Are these correct? If not, why? What do they mean?
1. The examiner will advise you when there is 2 minutes left. (Is this grammatically correct? )
2. The examiner will advise you when there are 2 minutes left.

3. There is 400 dollars in my wallet. (You have $400?)
4. There are 400 dollars in my wallet. (You have 400 one dollar coins?)

1 2
1 & 2. They are obviously counting the minutes, so 'there are two...'.

3 & 4. Four hundred coins in a wallet is extremely bulky and awkward if not impossible, so let us ignore that option. 'There's 400 dollars in my wallet' (folding money, of course)-- the speaker is probably considering the sum, a single amount.' Nevertheless, I think a native speaker is about as likely to say 'there're'-- I know I am.
1 & 2. They are obviously counting the minutes, so 'there are two...'.

I notice that a lot of websites use 'is...minutes' not 'are...minutes' .

This website for eg.:

1. The examiner will advise you when there is 2 minutes left. (So this is wrong? It is a Canadian government website?)
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Maybe the 2 minutes are considered as one length of time? a kind of unit?
You can take my opinion or that of the Manitoba Health Services, Jack. I am not teaching what 'everyone says', I am teaching what is best for formal writing and test taking.

Jack's question is interesting. I've four grammar books and what they say is in agreement with Mr Mic and Pieanne. So Jack's sentence would be incorrect as a standard expression of English. But it is also true many people online are taking plural seconds, minutes, hours, days, weeks, months or years as a singular noun. I was interested in people's choice between the plural and singular and so googled. The results are:
How come the difference? My guess is the proximity of the time unit's pronunciations. The pairs of 'seconds''/'second', 'minutes'/'minute', and 'months'/'month' would be rather close in speaking. So some native speakers have a feeling that they are speaking a same thing for the singular and plural. On the other hand, the pairs of 'weeks'/'week' and 'years'/'year' are clearly different to ears. But what about 'hours'/'hour'? Somebody would argue that the sample size is too small to judge. So I took other numbers. The results are, 3 hours:are/is=36/37, 5 hours:are/is=37/11. It is a mystery.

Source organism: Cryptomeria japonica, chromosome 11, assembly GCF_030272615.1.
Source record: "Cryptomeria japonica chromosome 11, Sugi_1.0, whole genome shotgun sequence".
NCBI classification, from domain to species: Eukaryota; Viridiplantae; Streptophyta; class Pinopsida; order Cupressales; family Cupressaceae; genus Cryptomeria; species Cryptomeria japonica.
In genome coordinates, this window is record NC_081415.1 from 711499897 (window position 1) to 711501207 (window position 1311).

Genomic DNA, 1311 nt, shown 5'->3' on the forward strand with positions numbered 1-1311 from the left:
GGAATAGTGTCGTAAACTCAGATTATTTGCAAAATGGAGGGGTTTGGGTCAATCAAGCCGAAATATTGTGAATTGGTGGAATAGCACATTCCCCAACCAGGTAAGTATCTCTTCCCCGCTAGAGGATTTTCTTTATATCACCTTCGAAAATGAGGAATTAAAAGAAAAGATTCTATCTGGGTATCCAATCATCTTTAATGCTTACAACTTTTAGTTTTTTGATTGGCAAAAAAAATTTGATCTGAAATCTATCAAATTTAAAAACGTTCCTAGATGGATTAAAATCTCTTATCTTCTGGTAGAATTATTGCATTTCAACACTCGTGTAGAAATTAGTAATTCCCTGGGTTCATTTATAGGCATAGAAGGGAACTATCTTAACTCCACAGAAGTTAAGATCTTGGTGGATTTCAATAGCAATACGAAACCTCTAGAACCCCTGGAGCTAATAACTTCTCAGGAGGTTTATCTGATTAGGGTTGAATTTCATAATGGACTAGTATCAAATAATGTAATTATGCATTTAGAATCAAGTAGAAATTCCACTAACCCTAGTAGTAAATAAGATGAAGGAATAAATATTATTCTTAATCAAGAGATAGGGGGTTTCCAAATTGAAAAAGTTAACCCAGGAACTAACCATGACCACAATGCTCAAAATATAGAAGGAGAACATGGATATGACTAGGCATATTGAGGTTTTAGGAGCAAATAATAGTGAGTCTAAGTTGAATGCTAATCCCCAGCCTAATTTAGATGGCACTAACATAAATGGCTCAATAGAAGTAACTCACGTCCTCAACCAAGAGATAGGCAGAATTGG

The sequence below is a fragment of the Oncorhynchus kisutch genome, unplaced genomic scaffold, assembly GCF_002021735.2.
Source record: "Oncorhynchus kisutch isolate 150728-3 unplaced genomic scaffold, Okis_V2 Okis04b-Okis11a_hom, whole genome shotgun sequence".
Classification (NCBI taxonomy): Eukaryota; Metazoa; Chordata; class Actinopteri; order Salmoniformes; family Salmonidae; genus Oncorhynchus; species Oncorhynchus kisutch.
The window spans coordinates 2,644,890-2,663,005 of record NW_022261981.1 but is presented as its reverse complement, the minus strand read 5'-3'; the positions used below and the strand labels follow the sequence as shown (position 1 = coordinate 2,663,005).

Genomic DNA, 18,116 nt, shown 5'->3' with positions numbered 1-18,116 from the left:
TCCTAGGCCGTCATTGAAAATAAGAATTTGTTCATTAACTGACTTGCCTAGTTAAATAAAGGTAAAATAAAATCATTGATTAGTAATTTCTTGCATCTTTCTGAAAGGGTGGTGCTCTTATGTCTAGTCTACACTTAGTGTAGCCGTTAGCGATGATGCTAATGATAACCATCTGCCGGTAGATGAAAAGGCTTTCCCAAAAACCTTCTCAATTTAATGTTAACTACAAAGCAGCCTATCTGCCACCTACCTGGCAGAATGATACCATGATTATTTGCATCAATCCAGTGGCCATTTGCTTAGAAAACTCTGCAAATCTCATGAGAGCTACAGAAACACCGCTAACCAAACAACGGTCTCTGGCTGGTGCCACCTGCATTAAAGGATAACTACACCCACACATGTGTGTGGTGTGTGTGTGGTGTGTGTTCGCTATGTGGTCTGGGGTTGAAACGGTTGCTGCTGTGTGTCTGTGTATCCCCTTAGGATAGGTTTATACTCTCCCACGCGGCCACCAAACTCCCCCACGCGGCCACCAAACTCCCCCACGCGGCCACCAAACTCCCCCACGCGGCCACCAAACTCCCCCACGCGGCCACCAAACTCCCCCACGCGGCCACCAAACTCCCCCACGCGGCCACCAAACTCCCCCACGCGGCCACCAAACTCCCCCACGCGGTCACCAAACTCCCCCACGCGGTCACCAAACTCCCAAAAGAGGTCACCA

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And Paco's answer is interesting. I am not sure the results are not arbitrary-- I mean as to statistical differences between ratios for different units-- just because there are not many of any of the hits, really.

But more interestingly, I don't understand your point about pronunciation, Paco. Are you saying that the similarity between /se k?nd/ and /se k?ndz/ is greater than that between /je:r/ and /je:rz/ ? How so?
Hi Mr Mic

Thank you for the comment. To my ears, se kond and se kondz sound similar though I feel the former a bit softer. It would be because my ears are not well fit to English listening [actually my ears are so bad]. As you suggest, the sample sizes are a bit too small to validate them as linguistic data, but even if I change the number, the results are not so different. So suppose the data represent native speakers' choice between are/is, how do you interpret them? Have you any good idea to explain those data reasonably?

To tell you the truth, Paco, I interpret your results as meaning that website posters don't much care which form of the verb they use-- and why should they?-- the message is clear, all the same. Just as 'I ain't got no peanut butter' is a clear message indicating a lack of Skippy.

What I was asking about the pronunciation was: if 'second' and 'seconds' sound similar, then how does that compare to the difference between 'year' and 'years'? You seem to suggest that the two pairs have different relationships.
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